Aldevron Breakthrough Blog

Contributing to a Cure for Sickle Cell Disease

Every year, an estimated 300,000 children are born globally with a severe form of sickle cell disease. This is a genetic disease that causes red blood cells to be a sickle shape, leading to episodes of pain and anaemia, along with the potential of stroke or kidney damage.

In the United States, the median lifespan of a sickle-cell patient is in the mid-40s. However, in Africa, where a majority of sickle-cell cases are found, the median lifespan is only five years.

Last month, we were excited to host a virtual celebration of our lab facility expansion in Madison, Wisconsin. Leading the ribbon-cutting ceremony was Matthew Porteus, MD, PhD, a Stanford professor and academic founder of Graphite Bio, who presented his impressive work on a cure for sickle-cell disease.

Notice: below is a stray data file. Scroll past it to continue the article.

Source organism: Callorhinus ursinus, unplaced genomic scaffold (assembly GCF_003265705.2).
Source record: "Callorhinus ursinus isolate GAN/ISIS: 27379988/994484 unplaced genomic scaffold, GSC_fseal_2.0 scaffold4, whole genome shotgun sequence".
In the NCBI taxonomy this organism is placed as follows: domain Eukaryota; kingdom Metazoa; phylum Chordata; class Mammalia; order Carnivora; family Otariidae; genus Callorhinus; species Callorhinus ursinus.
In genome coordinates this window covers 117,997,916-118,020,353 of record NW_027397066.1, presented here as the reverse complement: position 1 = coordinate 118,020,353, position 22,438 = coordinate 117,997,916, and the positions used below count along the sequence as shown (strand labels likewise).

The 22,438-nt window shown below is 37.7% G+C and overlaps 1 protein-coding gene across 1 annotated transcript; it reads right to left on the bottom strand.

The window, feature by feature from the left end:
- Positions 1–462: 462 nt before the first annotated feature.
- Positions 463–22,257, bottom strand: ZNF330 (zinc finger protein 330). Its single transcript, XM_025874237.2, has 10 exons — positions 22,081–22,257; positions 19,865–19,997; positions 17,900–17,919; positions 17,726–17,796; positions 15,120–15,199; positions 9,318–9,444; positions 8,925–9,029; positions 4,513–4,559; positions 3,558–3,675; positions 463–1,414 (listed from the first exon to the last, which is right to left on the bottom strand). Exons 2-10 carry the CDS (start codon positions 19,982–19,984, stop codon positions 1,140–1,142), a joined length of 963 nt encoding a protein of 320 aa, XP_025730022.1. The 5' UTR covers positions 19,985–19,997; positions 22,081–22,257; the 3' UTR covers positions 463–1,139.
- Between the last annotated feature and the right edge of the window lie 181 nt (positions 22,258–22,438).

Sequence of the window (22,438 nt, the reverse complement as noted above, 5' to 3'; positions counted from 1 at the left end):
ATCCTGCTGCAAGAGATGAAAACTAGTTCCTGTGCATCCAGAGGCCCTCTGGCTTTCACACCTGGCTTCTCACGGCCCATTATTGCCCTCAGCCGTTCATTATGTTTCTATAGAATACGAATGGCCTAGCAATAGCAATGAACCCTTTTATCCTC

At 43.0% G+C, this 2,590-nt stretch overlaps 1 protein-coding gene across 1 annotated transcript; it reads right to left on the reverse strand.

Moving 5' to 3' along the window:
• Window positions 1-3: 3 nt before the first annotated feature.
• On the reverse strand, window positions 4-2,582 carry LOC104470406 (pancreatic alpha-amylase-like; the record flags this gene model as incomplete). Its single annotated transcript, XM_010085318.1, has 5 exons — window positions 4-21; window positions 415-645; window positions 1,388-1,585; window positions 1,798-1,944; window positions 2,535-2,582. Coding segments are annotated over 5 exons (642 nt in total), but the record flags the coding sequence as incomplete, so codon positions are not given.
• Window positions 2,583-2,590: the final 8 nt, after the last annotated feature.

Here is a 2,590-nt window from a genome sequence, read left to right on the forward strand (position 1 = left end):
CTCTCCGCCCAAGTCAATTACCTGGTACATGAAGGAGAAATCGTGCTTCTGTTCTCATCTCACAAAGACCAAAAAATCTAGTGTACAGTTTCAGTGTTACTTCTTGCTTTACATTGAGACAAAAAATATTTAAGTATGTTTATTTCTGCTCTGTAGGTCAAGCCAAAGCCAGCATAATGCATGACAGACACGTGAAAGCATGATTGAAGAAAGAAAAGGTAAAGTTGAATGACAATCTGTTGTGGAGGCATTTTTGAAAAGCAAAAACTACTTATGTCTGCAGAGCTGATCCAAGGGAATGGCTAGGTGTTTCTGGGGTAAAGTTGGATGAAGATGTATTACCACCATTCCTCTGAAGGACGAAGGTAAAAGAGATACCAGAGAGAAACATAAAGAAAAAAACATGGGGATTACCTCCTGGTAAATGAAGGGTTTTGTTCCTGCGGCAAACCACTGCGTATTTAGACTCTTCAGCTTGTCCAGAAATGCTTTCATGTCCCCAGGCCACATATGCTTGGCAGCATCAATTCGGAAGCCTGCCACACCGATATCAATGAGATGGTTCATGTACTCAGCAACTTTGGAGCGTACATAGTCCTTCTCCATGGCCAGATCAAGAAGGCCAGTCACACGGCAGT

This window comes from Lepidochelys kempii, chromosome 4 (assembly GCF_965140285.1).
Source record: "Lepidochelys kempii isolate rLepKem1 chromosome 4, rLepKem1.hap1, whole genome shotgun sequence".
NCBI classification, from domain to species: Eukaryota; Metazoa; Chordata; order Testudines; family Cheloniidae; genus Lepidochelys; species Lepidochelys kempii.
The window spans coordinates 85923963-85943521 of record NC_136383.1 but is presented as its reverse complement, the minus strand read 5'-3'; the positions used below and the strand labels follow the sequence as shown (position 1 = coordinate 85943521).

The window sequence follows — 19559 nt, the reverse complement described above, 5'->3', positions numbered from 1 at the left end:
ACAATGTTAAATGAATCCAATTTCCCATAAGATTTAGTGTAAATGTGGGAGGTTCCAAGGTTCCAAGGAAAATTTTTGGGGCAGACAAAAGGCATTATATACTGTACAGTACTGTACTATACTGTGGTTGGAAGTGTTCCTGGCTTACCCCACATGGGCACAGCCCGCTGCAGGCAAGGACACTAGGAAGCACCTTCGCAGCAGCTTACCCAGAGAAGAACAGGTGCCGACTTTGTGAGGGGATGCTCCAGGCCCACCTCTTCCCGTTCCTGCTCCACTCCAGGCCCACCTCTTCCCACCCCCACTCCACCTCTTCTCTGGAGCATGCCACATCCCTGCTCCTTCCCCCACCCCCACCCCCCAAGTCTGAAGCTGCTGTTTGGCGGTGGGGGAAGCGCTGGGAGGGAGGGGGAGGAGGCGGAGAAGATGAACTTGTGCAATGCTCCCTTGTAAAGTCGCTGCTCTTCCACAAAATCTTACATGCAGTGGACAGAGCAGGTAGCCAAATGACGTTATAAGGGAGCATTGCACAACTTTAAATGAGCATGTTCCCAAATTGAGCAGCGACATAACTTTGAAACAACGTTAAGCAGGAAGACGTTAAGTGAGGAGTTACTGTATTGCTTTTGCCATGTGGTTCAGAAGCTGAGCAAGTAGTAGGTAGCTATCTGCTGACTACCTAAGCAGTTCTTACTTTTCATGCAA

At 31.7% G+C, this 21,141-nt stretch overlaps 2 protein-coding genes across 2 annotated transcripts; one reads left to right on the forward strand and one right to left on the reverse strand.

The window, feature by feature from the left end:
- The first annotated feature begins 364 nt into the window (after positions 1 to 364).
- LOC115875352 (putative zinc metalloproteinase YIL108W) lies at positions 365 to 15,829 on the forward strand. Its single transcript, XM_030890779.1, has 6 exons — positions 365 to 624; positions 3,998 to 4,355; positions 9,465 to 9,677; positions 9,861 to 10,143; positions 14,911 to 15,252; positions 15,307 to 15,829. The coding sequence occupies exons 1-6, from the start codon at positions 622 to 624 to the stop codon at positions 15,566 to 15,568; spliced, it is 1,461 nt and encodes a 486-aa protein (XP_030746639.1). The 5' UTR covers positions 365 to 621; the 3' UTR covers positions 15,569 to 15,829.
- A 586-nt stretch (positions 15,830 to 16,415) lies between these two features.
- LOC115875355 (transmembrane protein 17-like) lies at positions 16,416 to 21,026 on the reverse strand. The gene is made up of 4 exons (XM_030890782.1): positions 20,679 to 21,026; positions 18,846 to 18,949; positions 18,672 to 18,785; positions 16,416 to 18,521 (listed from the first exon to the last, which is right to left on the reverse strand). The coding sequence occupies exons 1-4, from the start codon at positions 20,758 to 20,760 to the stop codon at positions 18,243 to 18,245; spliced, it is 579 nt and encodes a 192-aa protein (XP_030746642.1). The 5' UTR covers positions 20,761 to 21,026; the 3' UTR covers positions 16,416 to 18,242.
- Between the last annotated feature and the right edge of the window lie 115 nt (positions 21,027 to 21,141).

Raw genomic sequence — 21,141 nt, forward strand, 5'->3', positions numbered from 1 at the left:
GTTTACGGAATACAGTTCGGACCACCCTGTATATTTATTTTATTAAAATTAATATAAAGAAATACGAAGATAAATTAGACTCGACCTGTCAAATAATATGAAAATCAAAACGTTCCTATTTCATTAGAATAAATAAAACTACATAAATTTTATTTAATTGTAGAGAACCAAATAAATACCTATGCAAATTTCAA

Dr. Porteus is using gene editing with CRISPR-Cas9 to correct a single mutation in the stem cells of sickle-cell patients. Having successfully tested his work on purified cells in culture, and in a study on genetically engineered mice, he’s now planning to start recruiting his first human patients into a clinical trial this spring.

The trial will use Aldevron’s GMP-grade high-fidelity Cas9 protein.

You can watch Dr. Porteus' 10-minute presentation below!

 

 

About the author

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Thomas Lynch

Thomas Lynch

Dr. Lynch is the Vice President of Client Services at Aldevron, where he leads the commercial activities for Aldevron’s Protein Business Unit. Dr. Lynch has over 25 years of combined sales and laboratory experience and holds a Ph.D. in biochemistry from the University of Illinois and a B.S. from the University of Minnesota. His postdoctoral research at the University of Chicago centered on the structural determination and protein analysis: nucleic acid complexes. Before rejoining Aldevron in 2017, Dr. Lynch served as Vice President of Sales for DNASTAR and held positions of increasing responsibility within Business Development & Client Relations at Aldevron.

Topics: Gene Editing, Protein, Video